Before I started book-blogging, I never even thought about rereading a book as a concept. And when I heard about it the first time, I didn’t even think about it. I just put it out of my mind because there are so many books I still want to read, so why would I want to reread one I’ve already spent time on? You have to understand that I get bored easily. In fact, I only study from a specific textbook once and then I have to find other study material because I’m bored with it.
Last year I reread a book for the first time (that I know of), namely The Little Prince by Antoine de Saint-Exupéry. It was so different to what I remembered from when I first read it at age 7. There’s some pretty deep stuff, and the scene with the snake at the end… just, no.
This year I decided I wanted to reread Harry Potter, but time was an issue, so I got the audio books and “reread” it that way, AND I got GeekBoy hooked on it too! I think audio is definitely an option for rereading that I will try more often. Today for Top Ten Tuesday, TBTB asks which ten books we would like to reread, but I’m shaking it up a little and talking about reasons I would (or would not) reread a book.
Reasons to Reread a Book:
1. I read it so long ago that I don’t remember much of it
Gezina en die Bruin Wind (tr. Gezina and the Brown Wind) by Maretha Maartins – It has been about twelve years since I last read this. It is the narrative of a South African girl (who hates her given name); her dying grandmother, and the story of said grandmother during the Anglo-Boer War in concentration camps. From what I remember it is historically accurate, very well-written and quite sad. I really want to re-read it because it is a high school setwork book at some schools, which means I read it a bit too early and probably missed out on a bit of the deeper meanings.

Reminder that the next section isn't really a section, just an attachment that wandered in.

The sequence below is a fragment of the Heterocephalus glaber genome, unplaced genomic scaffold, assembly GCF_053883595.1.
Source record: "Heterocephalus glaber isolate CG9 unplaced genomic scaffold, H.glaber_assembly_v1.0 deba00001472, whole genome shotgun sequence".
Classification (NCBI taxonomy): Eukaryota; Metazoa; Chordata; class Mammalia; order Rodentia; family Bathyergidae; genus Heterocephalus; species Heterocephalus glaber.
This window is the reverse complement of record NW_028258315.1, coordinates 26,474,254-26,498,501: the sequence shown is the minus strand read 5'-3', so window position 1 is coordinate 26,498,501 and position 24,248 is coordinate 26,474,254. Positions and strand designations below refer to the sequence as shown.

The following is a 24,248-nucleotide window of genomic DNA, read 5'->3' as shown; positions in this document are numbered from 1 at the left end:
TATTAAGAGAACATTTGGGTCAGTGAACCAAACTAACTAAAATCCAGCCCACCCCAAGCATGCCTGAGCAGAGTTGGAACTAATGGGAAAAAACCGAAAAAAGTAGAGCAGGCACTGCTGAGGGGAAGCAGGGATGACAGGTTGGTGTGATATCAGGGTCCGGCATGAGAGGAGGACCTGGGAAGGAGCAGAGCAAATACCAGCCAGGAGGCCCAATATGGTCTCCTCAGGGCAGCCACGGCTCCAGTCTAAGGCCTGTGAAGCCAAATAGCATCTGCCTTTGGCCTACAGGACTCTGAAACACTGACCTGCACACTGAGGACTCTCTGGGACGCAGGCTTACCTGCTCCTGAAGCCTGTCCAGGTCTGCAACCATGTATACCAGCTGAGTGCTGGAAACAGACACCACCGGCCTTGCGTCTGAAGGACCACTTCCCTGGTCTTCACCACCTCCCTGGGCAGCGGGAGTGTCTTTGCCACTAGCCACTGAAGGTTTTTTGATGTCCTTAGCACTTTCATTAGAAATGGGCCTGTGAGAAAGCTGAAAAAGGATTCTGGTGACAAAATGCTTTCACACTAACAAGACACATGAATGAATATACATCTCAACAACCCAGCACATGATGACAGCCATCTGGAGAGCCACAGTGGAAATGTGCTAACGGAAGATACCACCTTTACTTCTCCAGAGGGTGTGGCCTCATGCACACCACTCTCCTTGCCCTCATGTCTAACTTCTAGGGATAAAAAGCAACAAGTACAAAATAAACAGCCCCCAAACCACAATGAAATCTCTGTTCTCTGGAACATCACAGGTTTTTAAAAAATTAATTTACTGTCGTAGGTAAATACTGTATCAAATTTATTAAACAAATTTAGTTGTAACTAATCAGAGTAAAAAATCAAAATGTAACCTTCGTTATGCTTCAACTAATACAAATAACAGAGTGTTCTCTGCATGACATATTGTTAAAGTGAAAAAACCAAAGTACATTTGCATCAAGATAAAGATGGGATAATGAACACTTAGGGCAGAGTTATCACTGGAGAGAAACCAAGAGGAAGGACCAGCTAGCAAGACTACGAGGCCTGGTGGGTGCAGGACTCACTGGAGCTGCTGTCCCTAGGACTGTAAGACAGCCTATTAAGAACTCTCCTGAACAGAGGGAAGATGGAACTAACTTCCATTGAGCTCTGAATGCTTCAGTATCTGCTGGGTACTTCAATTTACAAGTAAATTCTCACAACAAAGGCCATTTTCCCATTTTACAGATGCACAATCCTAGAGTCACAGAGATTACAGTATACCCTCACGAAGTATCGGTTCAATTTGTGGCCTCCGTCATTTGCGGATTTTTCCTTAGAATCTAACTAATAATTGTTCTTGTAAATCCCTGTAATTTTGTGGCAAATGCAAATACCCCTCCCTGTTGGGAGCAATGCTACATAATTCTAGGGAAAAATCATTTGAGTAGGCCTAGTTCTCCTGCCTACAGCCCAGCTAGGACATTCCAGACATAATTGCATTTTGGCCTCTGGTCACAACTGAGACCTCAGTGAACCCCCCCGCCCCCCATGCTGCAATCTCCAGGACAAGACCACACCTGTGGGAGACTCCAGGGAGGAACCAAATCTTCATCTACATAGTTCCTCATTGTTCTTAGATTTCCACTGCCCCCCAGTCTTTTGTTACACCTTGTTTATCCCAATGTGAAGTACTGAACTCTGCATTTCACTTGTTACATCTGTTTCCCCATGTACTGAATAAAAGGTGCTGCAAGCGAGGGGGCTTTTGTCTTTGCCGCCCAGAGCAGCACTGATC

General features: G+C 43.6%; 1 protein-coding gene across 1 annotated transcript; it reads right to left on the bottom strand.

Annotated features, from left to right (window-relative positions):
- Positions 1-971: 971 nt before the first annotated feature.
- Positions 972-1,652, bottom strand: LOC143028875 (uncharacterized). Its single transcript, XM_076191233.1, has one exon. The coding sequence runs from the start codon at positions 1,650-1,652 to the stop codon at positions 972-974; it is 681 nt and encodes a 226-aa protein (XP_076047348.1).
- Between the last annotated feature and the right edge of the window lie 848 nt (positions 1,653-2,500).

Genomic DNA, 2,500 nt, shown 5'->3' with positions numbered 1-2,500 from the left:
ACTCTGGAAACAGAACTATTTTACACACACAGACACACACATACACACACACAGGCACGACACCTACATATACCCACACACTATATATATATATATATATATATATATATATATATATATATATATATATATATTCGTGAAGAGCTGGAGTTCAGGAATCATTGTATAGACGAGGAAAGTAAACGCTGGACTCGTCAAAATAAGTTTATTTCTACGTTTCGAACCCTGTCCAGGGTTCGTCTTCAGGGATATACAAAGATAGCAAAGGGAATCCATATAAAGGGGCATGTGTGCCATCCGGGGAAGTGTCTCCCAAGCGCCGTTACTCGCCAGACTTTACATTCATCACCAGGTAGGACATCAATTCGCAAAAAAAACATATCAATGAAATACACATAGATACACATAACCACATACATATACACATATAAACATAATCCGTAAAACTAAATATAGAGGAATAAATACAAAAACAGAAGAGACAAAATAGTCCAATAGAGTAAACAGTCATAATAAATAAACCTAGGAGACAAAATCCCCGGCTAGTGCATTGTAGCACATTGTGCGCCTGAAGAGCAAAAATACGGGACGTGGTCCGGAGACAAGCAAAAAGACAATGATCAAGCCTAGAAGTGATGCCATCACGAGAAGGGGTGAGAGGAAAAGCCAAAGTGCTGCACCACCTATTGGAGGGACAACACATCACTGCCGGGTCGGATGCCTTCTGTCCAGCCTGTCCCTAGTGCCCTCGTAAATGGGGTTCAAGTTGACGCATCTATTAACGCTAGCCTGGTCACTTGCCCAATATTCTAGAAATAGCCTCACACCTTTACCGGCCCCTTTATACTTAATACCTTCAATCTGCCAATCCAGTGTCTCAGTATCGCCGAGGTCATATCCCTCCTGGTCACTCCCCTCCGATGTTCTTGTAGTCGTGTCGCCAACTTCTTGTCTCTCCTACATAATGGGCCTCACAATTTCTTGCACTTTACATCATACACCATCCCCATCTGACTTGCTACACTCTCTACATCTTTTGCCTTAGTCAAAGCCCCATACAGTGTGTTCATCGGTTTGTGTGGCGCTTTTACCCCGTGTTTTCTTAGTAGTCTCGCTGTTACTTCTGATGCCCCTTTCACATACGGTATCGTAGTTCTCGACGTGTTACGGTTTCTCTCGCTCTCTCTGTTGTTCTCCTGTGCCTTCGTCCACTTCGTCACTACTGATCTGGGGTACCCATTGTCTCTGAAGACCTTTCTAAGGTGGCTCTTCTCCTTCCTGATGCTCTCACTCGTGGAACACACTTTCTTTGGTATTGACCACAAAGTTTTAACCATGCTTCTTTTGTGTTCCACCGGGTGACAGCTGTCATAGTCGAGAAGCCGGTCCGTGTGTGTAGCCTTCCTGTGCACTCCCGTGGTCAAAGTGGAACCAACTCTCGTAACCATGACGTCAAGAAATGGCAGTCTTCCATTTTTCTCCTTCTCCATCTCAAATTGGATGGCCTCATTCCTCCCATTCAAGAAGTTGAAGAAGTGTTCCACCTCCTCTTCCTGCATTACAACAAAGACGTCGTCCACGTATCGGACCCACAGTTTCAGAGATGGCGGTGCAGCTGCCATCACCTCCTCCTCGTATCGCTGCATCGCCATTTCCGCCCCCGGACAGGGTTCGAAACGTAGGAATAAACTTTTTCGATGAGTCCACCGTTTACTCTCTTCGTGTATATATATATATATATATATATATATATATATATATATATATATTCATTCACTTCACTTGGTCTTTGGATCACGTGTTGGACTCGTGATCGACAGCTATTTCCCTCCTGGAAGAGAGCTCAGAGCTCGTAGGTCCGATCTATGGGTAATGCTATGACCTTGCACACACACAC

2. It is important to my heritage
This goes for Gezina above, and also books like Fish Notes and Star Songs by Diane Hofmeyr, another South African book that I read at a young age. I remember very little about it apart that there was a lot of magic and interwoven cultural history, and that I read it in an hour or two. Also A Change of Tongue by Antjie Krog, but that is quite a hefty book and realistically I wouldn’t reread it.
3. It is available in Audio
As in my Harry Potter example, when audio for a book is available I am more likely to “reread” it.
4. I originally read it in one language and it is now available in another
I first read Harry Potter in my native language, Afrikaans. Reading it in English almost felt like reading a brand new book.
5. It is short.
This is important because of finite reading time. Example: The Little Prince!
6. Non-fiction that changed my approach or view on life completely.
Half the Sky by Kristoff and WuDunn, The Big Necessity by Rose George: I just feel like rereading these will show me how much my perspective has shifted and inspire me all over again.